While generally reliable, pregnancy tests aren’t error proof. Many women report “feeling pregnant” while getting a negative pregnancy test only to find out later they were pregnant. Other women either don’t get a period or have irregular cycles and are left clueless as to when to take a pregnancy test. Others are just eagerly awaiting a positive or negative pregnancy test, searching for any early symptoms of pregnancy they can find. No matter the situation, knowing the first signs of pregnancy can be quite helpful when a pregnancy test fails or it’s too early to test.
What is the very first sign of pregnancy?
A sustained elevated basal body temperature is the earliest symptom of pregnancy.
As a mother of three, I’d recommend ALL women track their basal body temperature. If you are trying to become pregnant, it can help you pin-point your fertile period. If you aren’t trying to become pregnant, it can help you pin-point your fertile period. If you have an “oops” it can help ease your mind or give you a far better idea of your chances of pregnancy, and finally, it can help you catch hormonal imbalances early on by keeping your better in-tune with what’s normal for you.
How to use your body temperature as a pregnancy test:
To identify a sustained elevated basal body temperature (BBT) to know if you have this first sign of pregnancy, you have to consistently chart your BBT. BBT charting entails taking your temperature just as you wake up every morning, preferably after at least 4 hours sleep with a special BBT thermometer. (BBT thermometers are simply more sensitive, a regular thermometer will suffice in most cases) Web sites, such as fertilityfriend.com, offer online charting programs for free. You simply enter your daily temperatures and the dates of any menstrual bleeding, and the program tells you when you are fertile, when you ovulated, estimates when your next period will be and your chance of pregnancy based on any intercourse.
Your BBT follows a rough natural pattern each month which can vary slightly from woman to woman. Typically, your BBT begins low and then rises just after ovulation. It then remains elevated until your period begins or possibly just after. (Most women have temperature fluctuations during their period itself) In the case of pregnancy, your body temperature will remain elevated for at least 18 days after ovulation. This elevation is the first sign of pregnancy, often noticeable before a pregnancy test will show positive.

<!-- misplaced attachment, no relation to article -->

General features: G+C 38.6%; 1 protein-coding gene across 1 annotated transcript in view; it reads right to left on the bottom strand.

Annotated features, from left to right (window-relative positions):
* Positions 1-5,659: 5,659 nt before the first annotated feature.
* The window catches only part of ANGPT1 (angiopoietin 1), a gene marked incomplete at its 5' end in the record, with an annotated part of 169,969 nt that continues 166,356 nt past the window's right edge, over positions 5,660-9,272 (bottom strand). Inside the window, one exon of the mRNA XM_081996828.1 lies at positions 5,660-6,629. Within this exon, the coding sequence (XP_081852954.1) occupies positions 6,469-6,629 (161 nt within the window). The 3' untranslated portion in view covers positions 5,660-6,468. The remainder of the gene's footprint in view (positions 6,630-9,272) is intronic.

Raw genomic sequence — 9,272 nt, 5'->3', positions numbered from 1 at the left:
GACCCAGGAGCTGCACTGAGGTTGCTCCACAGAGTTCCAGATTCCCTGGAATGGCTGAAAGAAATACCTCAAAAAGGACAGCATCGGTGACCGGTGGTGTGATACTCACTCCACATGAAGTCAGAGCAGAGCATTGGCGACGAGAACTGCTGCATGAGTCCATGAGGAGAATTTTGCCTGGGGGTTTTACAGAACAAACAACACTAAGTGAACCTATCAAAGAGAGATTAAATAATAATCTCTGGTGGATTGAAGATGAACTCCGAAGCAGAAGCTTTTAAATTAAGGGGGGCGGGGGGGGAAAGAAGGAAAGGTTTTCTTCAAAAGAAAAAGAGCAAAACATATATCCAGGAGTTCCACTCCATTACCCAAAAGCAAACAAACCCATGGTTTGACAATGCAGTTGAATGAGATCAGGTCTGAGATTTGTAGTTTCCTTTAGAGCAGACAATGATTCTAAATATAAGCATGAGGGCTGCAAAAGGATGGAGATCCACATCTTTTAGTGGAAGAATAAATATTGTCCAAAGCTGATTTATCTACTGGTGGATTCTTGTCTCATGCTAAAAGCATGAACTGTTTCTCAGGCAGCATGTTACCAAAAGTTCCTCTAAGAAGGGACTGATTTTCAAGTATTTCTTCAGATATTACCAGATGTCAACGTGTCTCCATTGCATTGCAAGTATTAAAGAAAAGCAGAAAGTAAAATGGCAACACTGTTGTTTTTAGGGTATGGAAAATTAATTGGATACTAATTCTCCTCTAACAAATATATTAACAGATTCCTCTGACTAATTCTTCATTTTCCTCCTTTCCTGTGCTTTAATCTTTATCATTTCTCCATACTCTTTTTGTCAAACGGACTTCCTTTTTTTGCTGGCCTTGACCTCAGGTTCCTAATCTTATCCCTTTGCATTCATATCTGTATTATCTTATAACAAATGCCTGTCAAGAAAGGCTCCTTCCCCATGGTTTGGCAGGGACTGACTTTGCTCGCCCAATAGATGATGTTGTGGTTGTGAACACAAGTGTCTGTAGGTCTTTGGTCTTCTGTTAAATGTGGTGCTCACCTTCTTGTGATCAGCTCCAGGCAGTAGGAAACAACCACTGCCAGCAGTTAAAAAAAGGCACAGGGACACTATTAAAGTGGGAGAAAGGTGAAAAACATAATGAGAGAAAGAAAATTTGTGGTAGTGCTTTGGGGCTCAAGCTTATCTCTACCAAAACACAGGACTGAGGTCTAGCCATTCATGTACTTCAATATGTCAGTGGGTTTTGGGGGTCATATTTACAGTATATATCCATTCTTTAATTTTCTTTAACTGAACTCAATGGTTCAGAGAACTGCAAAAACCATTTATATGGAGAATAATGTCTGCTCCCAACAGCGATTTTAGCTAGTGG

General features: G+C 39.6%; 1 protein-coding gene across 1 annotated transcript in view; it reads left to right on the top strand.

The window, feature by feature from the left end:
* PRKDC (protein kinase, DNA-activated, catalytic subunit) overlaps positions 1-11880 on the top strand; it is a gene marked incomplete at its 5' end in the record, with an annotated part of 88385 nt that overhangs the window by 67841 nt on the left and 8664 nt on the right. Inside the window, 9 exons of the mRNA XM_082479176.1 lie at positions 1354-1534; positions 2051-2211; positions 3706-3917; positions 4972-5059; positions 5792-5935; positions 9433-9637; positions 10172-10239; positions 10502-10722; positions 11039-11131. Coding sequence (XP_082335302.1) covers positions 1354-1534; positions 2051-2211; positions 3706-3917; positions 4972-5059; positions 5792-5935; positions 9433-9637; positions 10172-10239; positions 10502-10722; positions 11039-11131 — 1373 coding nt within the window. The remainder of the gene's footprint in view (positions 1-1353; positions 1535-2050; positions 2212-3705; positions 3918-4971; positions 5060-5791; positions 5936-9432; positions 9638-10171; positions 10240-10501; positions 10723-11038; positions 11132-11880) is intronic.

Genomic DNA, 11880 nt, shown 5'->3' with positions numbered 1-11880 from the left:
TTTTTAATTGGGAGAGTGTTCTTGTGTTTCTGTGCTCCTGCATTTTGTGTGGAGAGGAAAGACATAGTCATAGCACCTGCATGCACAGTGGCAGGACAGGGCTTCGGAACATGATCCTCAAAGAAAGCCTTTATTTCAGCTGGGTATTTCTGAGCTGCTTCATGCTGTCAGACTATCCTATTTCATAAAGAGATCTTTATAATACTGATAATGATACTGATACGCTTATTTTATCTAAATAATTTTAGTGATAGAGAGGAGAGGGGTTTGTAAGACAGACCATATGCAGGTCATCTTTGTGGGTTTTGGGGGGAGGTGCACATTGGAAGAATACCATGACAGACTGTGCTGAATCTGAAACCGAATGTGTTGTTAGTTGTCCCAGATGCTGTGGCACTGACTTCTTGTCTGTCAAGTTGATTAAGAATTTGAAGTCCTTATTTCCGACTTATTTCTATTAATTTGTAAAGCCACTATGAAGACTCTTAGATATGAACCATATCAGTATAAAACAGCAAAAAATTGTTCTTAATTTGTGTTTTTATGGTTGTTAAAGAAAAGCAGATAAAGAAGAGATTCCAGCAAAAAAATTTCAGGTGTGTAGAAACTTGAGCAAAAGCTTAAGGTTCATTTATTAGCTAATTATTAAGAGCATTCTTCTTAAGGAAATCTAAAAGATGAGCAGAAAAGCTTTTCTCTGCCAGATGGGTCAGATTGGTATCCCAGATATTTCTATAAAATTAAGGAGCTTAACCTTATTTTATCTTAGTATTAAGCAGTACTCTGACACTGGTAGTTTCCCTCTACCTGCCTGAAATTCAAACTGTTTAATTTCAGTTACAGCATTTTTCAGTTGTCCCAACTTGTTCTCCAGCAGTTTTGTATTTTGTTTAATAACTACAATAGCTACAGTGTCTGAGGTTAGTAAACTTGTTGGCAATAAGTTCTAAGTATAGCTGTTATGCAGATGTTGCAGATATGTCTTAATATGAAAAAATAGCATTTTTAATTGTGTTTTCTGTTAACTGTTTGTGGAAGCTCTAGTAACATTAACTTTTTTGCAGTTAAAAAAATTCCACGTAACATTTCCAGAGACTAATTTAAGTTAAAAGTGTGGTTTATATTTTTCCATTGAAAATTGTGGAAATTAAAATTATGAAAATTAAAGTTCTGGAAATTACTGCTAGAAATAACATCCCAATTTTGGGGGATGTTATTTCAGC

Note that this early symptom of pregnancy is also not error proof. It is possible to have a sustained high body temp without being pregnant. However, if you’ve noticed an elevated exceeding 18 days and your pregnancy test comes up negative, or you miss your period by over a week, its recommended you see your health care provider. Elevated BBT and missed periods can be a sign of hormonal imbalance that may be indicative of another health condition if they are not an early symptom of pregnancy.
As a first sign of pregnancy elevated BBT may not be the easiest to see and does require charting, but unlike other early pregnancy symptoms such as tender breasts, nausea and backaches, elevated BTT is something you can see and confirm. It’s an early pregnancy symptom that you can guarantee isn’t just in your head.
You may also enjoy:
3 Ways You Can Be Pregnant and Still Get Your Period
A Full List of Early Symptoms of Pregnancy
A Review of Early Pregnancy Tests